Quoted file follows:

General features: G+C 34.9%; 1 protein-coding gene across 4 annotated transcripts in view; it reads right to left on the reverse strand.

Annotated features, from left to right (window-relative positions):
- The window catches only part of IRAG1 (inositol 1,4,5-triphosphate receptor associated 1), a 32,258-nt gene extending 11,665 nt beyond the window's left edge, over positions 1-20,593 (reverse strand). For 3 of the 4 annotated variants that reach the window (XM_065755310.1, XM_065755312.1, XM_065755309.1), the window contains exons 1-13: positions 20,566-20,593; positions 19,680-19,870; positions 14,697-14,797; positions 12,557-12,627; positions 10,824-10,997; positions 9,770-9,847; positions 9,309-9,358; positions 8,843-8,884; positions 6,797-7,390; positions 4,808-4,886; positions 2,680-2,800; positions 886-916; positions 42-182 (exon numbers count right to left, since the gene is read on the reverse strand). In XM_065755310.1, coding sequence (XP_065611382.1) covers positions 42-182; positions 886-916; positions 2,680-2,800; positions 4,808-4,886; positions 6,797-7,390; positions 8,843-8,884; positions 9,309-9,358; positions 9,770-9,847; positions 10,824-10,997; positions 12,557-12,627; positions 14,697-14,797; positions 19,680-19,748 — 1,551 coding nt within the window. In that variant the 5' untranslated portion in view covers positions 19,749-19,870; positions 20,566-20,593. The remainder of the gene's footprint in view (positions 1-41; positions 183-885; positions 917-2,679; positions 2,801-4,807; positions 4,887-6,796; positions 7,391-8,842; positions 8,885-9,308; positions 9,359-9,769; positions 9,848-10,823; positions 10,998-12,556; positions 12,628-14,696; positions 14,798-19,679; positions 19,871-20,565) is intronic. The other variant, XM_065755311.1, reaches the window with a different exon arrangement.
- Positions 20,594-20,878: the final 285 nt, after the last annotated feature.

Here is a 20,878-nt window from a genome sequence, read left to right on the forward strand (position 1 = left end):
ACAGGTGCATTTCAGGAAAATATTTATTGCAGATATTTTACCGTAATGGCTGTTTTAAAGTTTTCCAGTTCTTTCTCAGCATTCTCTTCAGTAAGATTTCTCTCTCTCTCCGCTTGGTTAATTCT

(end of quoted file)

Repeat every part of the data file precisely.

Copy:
General features: G+C 34.9%; 1 protein-coding gene across 4 annotated transcripts in view; it reads right to left on the reverse strand.

Annotated features, from left to right (window-relative positions):
- The window catches only part of IRAG1 (inositol 1,4,5-triphosphate receptor associated 1), a 32,258-nt gene extending 11,665 nt beyond the window's left edge, over positions 1-20,593 (reverse strand). For 3 of the 4 annotated variants that reach the window (XM_065755310.1, XM_065755312.1, XM_065755309.1), the window contains exons 1-13: positions 20,566-20,593; positions 19,680-19,870; positions 14,697-14,797; positions 12,557-12,627; positions 10,824-10,997; positions 9,770-9,847; positions 9,309-9,358; positions 8,843-8,884; positions 6,797-7,390; positions 4,808-4,886; positions 2,680-2,800; positions 886-916; positions 42-182 (exon numbers count right to left, since the gene is read on the reverse strand). In XM_065755310.1, coding sequence (XP_065611382.1) covers positions 42-182; positions 886-916; positions 2,680-2,800; positions 4,808-4,886; positions 6,797-7,390; positions 8,843-8,884; positions 9,309-9,358; positions 9,770-9,847; positions 10,824-10,997; positions 12,557-12,627; positions 14,697-14,797; positions 19,680-19,748 — 1,551 coding nt within the window. In that variant the 5' untranslated portion in view covers positions 19,749-19,870; positions 20,566-20,593. The remainder of the gene's footprint in view (positions 1-41; positions 183-885; positions 917-2,679; positions 2,801-4,807; positions 4,887-6,796; positions 7,391-8,842; positions 8,885-9,308; positions 9,359-9,769; positions 9,848-10,823; positions 10,998-12,556; positions 12,628-14,696; positions 14,798-19,679; positions 19,871-20,565) is intronic. The other variant, XM_065755311.1, reaches the window with a different exon arrangement.
- Positions 20,594-20,878: the final 285 nt, after the last annotated feature.

Here is a 20,878-nt window from a genome sequence, read left to right on the forward strand (position 1 = left end):
ACAGGTGCATTTCAGGAAAATATTTATTGCAGATATTTTACCGTAATGGCTGTTTTAAAGTTTTCCAGTTCTTTCTCAGCATTCTCTTCAGTAAGATTTCTCTCTCTCTCCGCTTGGTTAATTCT